I do like that the Tomahawk doesn't light up like Mardi-Grass if you want LED lighting that's what LED fans, strips, cathode lights, etc are for and you can replace those when they start to dim or become faulty no such ability with mainboards incorporating lighting. I don't like that despite all of the effects you can choose from that you can't customise the colour on all of them which quite severely affects the entire point of having LEDs on the board to begin with.

    I'm also hard pressed to find any reason to justify the 2.5Gbit LAN and the on-board WIFI, the 2.5G LAN you'd need an internet connection of being able to take advantage of it and considering the majority of ISPs cap at 1Gbit it becomes a flip of the coin as to if that 2.5G LAN is really welcome and the included WIFI isn't anything special either I tested it with a cheap USB adapter that uses a Realtek chip and it didn't perform any better making the only point in the WIFI being the Bluetooth and when you can easily go out and get a USB Bluetooth adapter it renders the included WIFI also worthless especially as the space and costs saved could have easily gone to adding USB ports on the rear IO which are just infinitely more useful. I really don't like that PS2 port either with so few USB ports, get rid of it and add more USB ports.

    So the question becomes do you really want that 2.5G LAN and WIFI all things considered? I'm going to bet that at this level the large majority of you are going to answer "no" to that meaning MSI could have gone with something like the Realtek L8200A which is a perfectly acceptable option and ditched the WIFI entirely to allow for improvements in much more important areas, like with the audio.

    Ok, time for some scoring.

    Hardware Functionality & Quality: 14 / 20

    Overall the quality of the Tomahawk is high with great heatsinks, a strong VRM, ample albeit poorly placed fan headers, heatsinks for both M.2 slots, flashback port, and well laid out PCI-E slots but the board loses points for not specifying maximum temperature and lifetime for the capacitors, BOTH of the brass nuts for the WIFI came loose during testing leaving the antenna just flopping about which I then had to mess about unscrewing the IO then tightening the nuts properly with pliers. While the hardware for the audio isn't terrible on the surface you don't have to scratch it too deeply to uncover it for what it really is which for a 200 pounds board is an embarrassing example of what the ALC1200 is really capable of and the atrocious results of the audio ADC particularly really drag the score down the audio can, and is, done better on other cheaper boards. I expected better here and so should you. If ever you wanted to hear what chronically depressed audio sounds like look no further than the X570 Tomahawks example.

    Accessories: 3 / 10

    I never thought there would be a day when I would have to rate the accessories bundle below the automatic 5, but here we are, exclude what isn?t absolutely necessary, the WIFI antenna, driver DVD and manual and what are you left with? Two SATA cables, bloody two! Hands up who has more than two devices in their system that require the use of a SATA cable, I bet that's 80% or more of you and exactly why MSI earns the dishonour of being the first to score below the automatically awarded 5 points for an "average" accessories bundle. You need to at least include enough SATA cables MSI to amount to half of the SATA ports on the board, that's the rule for the accessories to be considered "average". It is the lowest of bars, and you failed.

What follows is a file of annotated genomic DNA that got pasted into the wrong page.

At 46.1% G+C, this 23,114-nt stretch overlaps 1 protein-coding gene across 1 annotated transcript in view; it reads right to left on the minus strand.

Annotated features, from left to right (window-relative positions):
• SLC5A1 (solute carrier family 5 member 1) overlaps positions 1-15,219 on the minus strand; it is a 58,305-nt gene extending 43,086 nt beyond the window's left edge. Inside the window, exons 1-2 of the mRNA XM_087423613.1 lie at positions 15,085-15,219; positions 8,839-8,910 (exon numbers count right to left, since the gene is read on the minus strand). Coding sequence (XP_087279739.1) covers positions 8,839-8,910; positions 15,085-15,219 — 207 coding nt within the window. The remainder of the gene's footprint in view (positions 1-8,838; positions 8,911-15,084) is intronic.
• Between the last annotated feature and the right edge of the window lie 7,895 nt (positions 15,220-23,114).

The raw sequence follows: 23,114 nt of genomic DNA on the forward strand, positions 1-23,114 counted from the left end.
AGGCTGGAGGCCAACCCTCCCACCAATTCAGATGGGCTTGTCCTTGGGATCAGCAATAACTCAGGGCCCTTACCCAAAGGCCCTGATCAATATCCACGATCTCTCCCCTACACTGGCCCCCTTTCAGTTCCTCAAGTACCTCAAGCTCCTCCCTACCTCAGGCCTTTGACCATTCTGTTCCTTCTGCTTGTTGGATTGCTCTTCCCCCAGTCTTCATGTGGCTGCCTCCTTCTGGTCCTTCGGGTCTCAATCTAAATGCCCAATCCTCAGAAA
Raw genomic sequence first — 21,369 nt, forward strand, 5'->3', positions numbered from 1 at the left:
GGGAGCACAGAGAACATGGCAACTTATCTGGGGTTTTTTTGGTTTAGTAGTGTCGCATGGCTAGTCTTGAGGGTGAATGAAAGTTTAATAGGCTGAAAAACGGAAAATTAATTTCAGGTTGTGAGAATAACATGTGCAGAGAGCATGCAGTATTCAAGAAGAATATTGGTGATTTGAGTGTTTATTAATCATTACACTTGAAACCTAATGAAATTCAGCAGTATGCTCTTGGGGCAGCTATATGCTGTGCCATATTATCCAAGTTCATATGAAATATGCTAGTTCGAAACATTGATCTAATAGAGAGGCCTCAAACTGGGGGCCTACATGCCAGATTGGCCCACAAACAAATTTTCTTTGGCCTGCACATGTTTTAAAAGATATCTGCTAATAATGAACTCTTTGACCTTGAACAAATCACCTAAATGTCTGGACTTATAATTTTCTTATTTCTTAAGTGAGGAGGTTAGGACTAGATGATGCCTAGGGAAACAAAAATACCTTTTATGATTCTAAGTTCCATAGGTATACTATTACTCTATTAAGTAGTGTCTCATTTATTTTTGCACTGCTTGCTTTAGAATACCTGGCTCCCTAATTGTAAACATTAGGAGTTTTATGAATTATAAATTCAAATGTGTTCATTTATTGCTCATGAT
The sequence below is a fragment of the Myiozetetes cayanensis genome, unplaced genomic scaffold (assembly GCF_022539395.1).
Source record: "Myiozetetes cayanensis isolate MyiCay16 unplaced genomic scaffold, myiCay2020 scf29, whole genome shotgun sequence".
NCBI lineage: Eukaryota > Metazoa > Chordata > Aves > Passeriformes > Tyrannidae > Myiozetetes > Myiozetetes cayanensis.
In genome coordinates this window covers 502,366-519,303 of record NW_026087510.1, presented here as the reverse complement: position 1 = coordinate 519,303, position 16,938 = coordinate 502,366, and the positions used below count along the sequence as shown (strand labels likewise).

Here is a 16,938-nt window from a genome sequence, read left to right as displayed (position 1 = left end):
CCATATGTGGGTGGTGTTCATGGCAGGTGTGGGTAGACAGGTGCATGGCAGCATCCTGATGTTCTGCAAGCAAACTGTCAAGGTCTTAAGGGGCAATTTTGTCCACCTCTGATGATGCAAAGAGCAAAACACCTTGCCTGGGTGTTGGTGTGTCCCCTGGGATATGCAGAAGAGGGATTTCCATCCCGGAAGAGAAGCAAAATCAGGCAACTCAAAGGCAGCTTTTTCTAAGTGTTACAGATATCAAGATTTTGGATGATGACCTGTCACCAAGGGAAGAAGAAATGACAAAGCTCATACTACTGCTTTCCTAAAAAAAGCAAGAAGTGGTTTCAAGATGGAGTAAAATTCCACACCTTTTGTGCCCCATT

Aesthetics: 7 / 10

    I don't think many people will have too much to complain about with the Tomahawk in terms of looks it's quite an attractive board that will look good in any build, if it wasn't for the placement of the LEDs the board does have instead integrating them as part of the rear IO shroud it would have scored higher that is one area that isn't easily customised with lighting so the board would have been well served by having some there, we just don't need LEDs near the DIMM slots anymore MSI because we have these doodads you might have heard of that have been around a while now called LED RAM coolers and these fancy things called LED memory modules.

    Software 4 / 10

    This area used to be a slam dunk for MSI, more than that I considered them the best at it... until Dragon Centre, this piece of software is not only a real personal data leak risk if you let it but the lengths MSI are willing to go to in order to get information on you in addition to clear attempts at stifling opinion if you read the T&Cs is egregious to say the least. Worse still is that you are likely going to have to install this data leak software at least once to set an LED colour or effect that matches with the rest of your system. Dragon Centre is worse in every conceivable way to Command Centre.

    Compounding the software woes is the lack of the Nahimic suit leaving the audio as nothing more than a barebones example I'd expect to see on a board 50-60 pound less and even then it would be designed better, nowhere in the title does the Tomahawk have "gaming" so the absence of the suit I can understand but you get absolutely nothing in place of it, not even a semi-custom ALC1200 better geared for headphones.

    UEFI Functionality & Quality: 23 / 30